"We haven't been aggressively recruiting because we don't have the training available," said Les Garrison, an Aurora Highlands resident and leader of the county's first community team.
For the first course, residents were selected from neighborhoods near the Pentagon because they had experienced firsthand a sense of shock and helplessness after the Pentagon attack, Garrison said. Many saw or felt the hijacked plane slam into the building and then watched as the air filled with smoke.
In the days after the attack, Garrison learned firsthand how chaotic volunteer efforts can be when his neighborhood association worked at a rest station near Fire Station No. 5 in Arlington, where many emergency personnel came to take a break, he said.
Volunteers showed up by the hundreds and most had to be turned away, Garrison said. Pounds of donated cakes, cookies and casseroles were given to the needy or thrown out.
"We didn't really have a vehicle or a process for mobilizing people to help, and for people to be coordinated in providing efforts that were truly useful," Garrison said.
Garrison is organizing his neighborhood into blocks, each with a captain whose job is to get to know the neighbors and find out who has medical or other specialized training, or who might need help, such as senior citizens, during an evacuation.
His team members also have bought hand-held radios and created a communication network in case an attack cuts cell phone service. They have radio drills Sunday evenings.
Halsey said that the increased community interest reminds her of the Cold War era."It's the old days we're getting back into," Halsey said. "I remember when I was little, we had tornado drills and air-raid drills at school. People got away from that and became so complacent. We got out of the habit of being prepared."
On a recent evening, 15 volunteer trainees sat in a stuffy classroom at the Arlington County Fire Training Academy on South Taylor Street and heard Arlington Capt. Jack Devine tick off the evils -- dirty bombs, suitcase nukes, sarin gas, anthrax -- that might come their way.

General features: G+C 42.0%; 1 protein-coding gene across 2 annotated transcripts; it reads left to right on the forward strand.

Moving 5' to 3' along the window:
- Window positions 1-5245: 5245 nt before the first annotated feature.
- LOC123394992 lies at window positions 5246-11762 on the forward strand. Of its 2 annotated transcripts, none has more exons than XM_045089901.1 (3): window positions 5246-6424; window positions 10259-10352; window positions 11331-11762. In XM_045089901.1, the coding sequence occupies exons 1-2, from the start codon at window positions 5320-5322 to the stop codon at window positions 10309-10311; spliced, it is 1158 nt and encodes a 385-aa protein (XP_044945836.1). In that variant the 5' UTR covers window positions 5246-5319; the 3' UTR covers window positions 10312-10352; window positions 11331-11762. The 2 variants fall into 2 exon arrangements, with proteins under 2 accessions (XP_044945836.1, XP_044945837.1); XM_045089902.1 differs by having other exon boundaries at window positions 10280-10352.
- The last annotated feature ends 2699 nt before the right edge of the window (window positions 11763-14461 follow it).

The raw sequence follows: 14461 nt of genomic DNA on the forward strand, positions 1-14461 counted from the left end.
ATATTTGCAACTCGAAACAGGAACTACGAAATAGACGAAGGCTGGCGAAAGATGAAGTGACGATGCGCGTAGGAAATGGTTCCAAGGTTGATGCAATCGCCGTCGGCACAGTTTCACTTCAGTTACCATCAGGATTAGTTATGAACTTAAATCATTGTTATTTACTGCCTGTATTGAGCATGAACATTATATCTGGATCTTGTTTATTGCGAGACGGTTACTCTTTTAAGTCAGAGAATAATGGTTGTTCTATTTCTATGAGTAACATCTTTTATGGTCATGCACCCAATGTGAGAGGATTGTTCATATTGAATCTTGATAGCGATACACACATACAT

He described how they should decontaminate themselves during a chemical or biological attack, including stripping off their clothes to get rid of 95 percent of the contaminants, he said.
"You're more likely to get hit by a car" than be exposed to a biochemical attack, Devine told them. "But you have to keep your eyes open and your ears open. You don't know when it's going to happen or if it's going to happen."
The class had mixed reactions to Devine's presentation. Some said they found the discussion unsettling and surreal. Others said they felt empowered by the new knowledge.
"It beats being totally ignorant and clueless," said Gary Dawson, 41, a defense contractor.
"For many people, it's an eye-opening experience," said Kellams of her training.
After her rescue exercise, Kellams went home and ordered a light for her rescue helmet. She keeps her emergency kit in the trunk of her car. She's taken additional training in cardiopulmonary resuscitation and first aid from the Red Cross. She hopes her team is ready.
"I look at the world differently now," Kellams said. "I realize I could be on the front line."